I picked up a copy of this book sometime last year. It was recomended by a music mentoring program I was trying out. Unfortunately, after a month of implementing the program and getting exactly 0 album sales, I can safely say the program was a huge waste of time and money.
I’ll probably write more about that another day.
Anyway this book recommendation was about the only good thing to come out of the program.
The book is a pretty fast and light read. In it, Jeff challenges the traditionally held perception of the starving artist. We all know about a handful of musicians that are making insane amounts of money, but for a lot of musicians, I think the idea that we won’t be financially successful doing what we love is accepted on a pretty fundamental level.
Is it possible to have it all? To enjoy a creative life and be financially successful? I don’t see why not. And Jeff’s book gives a couple of good lessons.
Drawing on different artists and icons throughout history and recent times, Jeff set about to find some fundamental rules that the modern day artist can follow (without selling their soul and creating garbage they pass off as art).
Lesson 1 – Steal
This is a conclusion I came to myself before reading this book. One of the early ideas that Jeff presents is that a thriving artist steals ideas from everywhere they can. But, you have to steal the right way.
Taking a piece of someone elses song and passing it off as your own, that is wrong.
Figuring out why their song is cool, and applying those principles to your own songwriting… that is smart.
I guess another way of saying this, is that you don’t have to re-invent the wheel. Learn from others.
Whenever I hear a song that I really like, I figure out why, and take 2-3 principles from the song, that I can apply to my own songwriting.
Lesson 2 – Your job is not to be perfect, but to create
This one really hit home with me. Two big things I’ve been putting off doing are:
- Making a YouTube video each week to grow my YouTube presence
- Updating social media accounts more regularly
All because I get annoyed at myself at not being able to create something and play it perfectly, or not being able to compose something in a week to put up that is perfect. Sure perfection should be what I’m aiming towards, but it will come with time. The important thing now is to create more.
Lesson learned – make a new video every week.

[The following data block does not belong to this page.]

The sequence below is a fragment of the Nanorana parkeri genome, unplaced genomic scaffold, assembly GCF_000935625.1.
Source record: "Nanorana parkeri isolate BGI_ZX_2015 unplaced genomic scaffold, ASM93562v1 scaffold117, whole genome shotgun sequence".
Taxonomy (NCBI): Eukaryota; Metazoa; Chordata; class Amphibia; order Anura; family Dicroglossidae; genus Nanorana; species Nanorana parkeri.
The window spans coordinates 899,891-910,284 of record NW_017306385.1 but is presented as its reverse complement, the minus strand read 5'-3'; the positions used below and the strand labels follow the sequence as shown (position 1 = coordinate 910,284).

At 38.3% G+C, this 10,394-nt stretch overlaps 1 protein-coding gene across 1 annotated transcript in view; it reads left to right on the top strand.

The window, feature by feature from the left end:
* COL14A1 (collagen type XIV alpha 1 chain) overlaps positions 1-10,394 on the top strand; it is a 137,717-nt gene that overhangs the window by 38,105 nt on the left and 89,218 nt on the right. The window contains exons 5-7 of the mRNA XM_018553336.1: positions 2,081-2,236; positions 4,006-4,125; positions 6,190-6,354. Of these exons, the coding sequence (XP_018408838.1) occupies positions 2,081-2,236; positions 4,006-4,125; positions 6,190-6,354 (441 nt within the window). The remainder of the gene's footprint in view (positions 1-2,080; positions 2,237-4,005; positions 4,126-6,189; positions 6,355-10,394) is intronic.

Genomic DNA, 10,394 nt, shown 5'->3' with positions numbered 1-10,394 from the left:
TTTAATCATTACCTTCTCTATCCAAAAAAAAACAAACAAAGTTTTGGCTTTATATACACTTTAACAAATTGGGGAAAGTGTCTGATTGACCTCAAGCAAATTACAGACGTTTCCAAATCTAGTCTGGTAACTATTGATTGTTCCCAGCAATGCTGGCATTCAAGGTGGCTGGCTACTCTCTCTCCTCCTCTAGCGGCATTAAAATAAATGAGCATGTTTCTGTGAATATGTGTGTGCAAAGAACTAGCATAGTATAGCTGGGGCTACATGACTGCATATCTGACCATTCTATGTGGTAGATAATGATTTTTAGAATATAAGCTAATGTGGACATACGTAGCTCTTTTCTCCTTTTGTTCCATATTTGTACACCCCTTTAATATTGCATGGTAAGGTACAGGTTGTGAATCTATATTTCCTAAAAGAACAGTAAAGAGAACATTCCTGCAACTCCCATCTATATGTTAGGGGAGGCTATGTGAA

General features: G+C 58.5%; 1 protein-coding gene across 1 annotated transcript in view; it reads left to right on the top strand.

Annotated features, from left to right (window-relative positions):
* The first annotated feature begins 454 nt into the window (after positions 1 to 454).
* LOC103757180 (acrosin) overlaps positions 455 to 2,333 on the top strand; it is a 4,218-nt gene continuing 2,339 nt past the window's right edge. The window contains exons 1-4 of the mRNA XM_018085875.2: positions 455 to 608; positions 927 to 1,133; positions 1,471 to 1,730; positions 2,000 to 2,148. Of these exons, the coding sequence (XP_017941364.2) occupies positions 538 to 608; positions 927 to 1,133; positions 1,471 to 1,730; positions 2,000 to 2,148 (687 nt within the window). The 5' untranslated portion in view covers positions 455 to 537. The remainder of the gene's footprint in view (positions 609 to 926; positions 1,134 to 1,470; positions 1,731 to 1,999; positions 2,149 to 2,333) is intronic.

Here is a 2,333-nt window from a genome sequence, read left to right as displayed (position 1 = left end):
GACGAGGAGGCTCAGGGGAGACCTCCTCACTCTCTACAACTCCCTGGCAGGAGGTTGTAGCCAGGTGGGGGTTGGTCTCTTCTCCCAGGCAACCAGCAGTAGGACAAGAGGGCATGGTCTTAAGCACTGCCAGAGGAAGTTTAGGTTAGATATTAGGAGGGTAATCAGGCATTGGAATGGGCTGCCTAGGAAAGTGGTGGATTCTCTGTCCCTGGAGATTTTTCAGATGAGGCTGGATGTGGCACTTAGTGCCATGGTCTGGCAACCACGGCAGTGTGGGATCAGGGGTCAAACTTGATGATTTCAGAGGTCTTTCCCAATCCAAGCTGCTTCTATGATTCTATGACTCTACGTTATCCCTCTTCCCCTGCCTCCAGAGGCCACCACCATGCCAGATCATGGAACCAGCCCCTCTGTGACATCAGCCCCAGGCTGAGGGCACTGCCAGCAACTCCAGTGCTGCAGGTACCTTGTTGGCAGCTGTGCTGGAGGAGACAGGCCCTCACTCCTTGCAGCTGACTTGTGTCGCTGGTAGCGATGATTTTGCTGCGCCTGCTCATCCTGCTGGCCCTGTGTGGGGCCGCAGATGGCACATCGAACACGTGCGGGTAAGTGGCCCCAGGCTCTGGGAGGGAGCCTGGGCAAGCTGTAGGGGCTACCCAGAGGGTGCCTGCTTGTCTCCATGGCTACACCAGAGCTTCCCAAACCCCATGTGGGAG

Lesson 3 – Transitioning into a creative career is done gradually
Boy… did I screw up this one. Real Artists Don’t Starve gives several examples of people moving from traditional day jobs into creative careers. One such example is of a lawyer, who took an interest in acting. She then spent three years slowly transitioning from her law job to being an actor.
There is a cultural perception of the overnight success, which can play out to the perception of our creations being failures if they don’t take off straight away. Which… when you stop and think about it, is pretty silly.
When I released my album I focussed all my time on figuring out how to promote it (I think all the things I did wrong there would make for several blog posts!) and completely neglected my day job business… which shrank to the point of nearly forcing me to go bankrupt.
That was from a combination of bad mentoring, bad attitudes and bad decisions on my part.
A much smarter approach would have been to keep working on the day job and slowly figure out how promoting a record works. But hey – that’s all lessons learned!
Lesson 4: Study Under a Master
The fastest way to become great at a skill is to find a master to study from. Apparently, during the Renaissance, an apprenticeship would last a decade. Can you imagine anyone studying that long with a teacher today? There is an often quoted statistic about guitar students, that the average student takes lesson for 3 weeks.
This is something I have and have not done, to different degrees. While I was at university, I was self taught on guitar for about 4 years, and made little progress. I then went to music college for a year and made some progress. Then, I studied privately with two different guitar teachers for 3-4 years and made a LOT of progress.